People from Houston have been on the road since the wee hours of the morning. Most haven't even reached the edge of town, and they're running out of gas. Other vehicles are overheating and breaking down for this and other reasons.

I just don't think there's any real way to evacuate a major metropolitan area. I don't care what emergency management says. The only way to do it is to head out as soon as evacuation becomes a possibility, no matter how remote. Unfortunately, most people can't do this. Our daughter is a teacher. Her school decided to cancel classes yesterday. However, by this time, the roads leading away from Houston were already parking lots, there'd already been a run on gas, water, batteries, food, plywood, and other necessities of surviving a storm or evacuating.

Yesterday it was 100 degrees here. Today, it's the same. The wind is negligible at this point. The sun is baking everything. We're digging in and plan to ride it out unless Rita shifts again. In which case, we'll lock up, jump in the four wheel drive Tahoe and head South with plans to make it to Victoria then head north to San Antonio.

Sling Words out.

Computers, hurricanes, and other problems

Gee, I've been kind of off line for about a week now due to technical difficulties. Now, I'm trying to back up files, load up the cars, and head for higher ground.

Unless things change, Hurricane Rita is dropping by for a visit. Hope everything is still standing when we return.

Be safe, Third Coast.

Sling Words out.

Deceptive art of writing fiction

As I said before, I'm rereading one of Jack Bickham's books on writing. I think I have all of his books, but this is one I particularly like. The 38 Most Common Fiction Writing Mistakes is pithy and easy to read. The chapters are two to three pages long. In an early chapter, Mr. Bickham said: "The writing of fiction is very deceptive. ...it looks easy until you try it."

As a writer with more than a few manuscripts, published and unpublished, behind me, I know this truth in every cell of my brain. This is why I always encourage those who tell me they're going to write a book when they have the time. I tell them to go for it. They may succeed.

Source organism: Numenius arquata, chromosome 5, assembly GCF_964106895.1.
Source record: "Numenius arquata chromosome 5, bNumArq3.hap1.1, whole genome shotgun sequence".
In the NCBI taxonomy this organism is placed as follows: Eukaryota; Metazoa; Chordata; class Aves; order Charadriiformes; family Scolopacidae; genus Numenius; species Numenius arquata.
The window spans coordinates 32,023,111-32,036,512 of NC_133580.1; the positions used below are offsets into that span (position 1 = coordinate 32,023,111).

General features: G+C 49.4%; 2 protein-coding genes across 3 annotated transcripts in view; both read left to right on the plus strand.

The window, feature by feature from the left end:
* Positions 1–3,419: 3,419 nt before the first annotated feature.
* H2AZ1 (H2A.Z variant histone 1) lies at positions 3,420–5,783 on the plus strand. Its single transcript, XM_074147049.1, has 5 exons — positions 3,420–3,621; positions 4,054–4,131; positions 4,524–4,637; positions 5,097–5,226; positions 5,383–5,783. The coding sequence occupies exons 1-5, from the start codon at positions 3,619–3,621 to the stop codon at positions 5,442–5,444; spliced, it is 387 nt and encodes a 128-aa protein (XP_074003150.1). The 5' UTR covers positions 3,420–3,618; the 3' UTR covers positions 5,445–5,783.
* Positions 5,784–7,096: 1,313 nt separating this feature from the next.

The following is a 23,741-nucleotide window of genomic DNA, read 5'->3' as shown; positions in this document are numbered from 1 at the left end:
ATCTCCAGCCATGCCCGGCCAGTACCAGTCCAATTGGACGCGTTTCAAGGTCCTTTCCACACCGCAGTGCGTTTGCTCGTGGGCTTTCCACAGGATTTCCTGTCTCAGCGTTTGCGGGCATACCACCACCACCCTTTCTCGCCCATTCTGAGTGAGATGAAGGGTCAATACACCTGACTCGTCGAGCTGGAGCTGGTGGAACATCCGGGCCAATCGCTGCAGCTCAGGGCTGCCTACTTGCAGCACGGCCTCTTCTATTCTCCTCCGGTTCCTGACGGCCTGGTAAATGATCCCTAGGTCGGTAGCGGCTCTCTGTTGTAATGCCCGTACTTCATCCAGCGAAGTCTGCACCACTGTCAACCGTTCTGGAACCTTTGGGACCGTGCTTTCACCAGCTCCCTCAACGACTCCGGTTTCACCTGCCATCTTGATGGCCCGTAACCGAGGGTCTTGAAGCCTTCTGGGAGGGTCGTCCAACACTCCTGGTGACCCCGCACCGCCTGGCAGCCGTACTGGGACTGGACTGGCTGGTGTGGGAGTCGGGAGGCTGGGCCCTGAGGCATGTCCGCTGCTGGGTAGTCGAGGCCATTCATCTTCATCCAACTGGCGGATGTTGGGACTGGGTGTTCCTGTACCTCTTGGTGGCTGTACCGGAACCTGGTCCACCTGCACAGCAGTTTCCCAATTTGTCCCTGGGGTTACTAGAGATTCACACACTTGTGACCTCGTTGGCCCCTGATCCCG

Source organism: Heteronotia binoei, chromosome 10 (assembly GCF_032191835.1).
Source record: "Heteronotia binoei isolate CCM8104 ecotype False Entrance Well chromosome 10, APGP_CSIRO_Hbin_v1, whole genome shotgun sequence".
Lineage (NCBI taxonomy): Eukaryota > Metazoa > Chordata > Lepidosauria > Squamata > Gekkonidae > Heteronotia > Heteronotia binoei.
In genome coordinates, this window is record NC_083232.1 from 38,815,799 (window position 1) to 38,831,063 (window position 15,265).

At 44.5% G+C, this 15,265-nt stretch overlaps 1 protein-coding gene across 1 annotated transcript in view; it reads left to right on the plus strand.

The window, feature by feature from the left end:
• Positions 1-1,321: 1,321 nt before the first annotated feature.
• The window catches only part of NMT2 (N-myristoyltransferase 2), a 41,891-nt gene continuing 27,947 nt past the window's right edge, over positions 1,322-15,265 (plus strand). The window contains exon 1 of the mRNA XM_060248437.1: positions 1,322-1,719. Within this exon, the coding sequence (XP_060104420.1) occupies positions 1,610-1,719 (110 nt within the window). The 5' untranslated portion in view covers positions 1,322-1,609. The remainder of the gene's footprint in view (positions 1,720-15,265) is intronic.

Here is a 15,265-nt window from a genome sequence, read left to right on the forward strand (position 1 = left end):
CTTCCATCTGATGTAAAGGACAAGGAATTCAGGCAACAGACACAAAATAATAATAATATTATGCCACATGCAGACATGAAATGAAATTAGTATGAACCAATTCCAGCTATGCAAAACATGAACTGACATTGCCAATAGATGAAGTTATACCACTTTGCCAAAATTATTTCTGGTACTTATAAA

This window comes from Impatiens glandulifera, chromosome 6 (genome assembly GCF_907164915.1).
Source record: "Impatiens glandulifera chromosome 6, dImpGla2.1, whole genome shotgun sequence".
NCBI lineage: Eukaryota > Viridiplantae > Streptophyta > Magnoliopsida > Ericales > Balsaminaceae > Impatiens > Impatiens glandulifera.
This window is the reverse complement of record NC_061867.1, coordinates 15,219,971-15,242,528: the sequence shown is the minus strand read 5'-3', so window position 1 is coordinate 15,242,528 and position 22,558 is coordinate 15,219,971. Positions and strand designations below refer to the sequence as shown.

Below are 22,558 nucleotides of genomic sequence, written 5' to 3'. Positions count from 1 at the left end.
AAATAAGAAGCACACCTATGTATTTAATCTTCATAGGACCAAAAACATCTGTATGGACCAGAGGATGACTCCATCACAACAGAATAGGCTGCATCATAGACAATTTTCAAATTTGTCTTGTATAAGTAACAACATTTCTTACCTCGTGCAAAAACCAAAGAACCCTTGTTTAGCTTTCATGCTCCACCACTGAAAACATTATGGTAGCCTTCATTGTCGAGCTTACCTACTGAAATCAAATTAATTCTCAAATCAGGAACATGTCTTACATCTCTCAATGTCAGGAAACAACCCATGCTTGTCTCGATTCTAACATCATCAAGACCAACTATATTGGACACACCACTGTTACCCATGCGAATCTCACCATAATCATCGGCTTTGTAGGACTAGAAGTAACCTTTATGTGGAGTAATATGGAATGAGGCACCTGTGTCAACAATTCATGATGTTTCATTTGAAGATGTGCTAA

If they've been particularly condescending in their assumption that free time is all that is needed to write successfully (of course, I'm thinking of one particular individual here), I stand a good chance of being greatly amused when I bump into them in the future. I've yet to hear anything but hemming and hawing from those who've actually tried to turn their idea into a book.

More is required than leisure time to successfully write. If you want to write, you must be willing to work hard. Writing is hard on the anatomy, the brain, and the emotions. I think it was Earl Nightingale who said: "There are no bargains at the counter of success. You must pay full price."

Make a Fool of Yourself

Written Wisdom

Quote of the Week (to be chanted when the fear of the blank page grips you.)

Out of the mouth of Cynthia Heimel: "When in doubt, make a fool of yourself. There is a microscopically thin line between being brilliantly creative and acting like the most gigantic idiot on earth. So what the hell, leap!"

Difficult decisions

Hello. My name is Joan. And I'm addicted to the Internet.

{sigh}

Now is the time that tries a writer's soul. If you're a writer, you know what time I mean. The time when it seems as if you'll never, ever, finish your work in progress. Yep. I'm there. So I've looked over my available time--the usual 24 hours we all have--and have kept a log for a week now in which I've tried to determine where those hours and my energy go.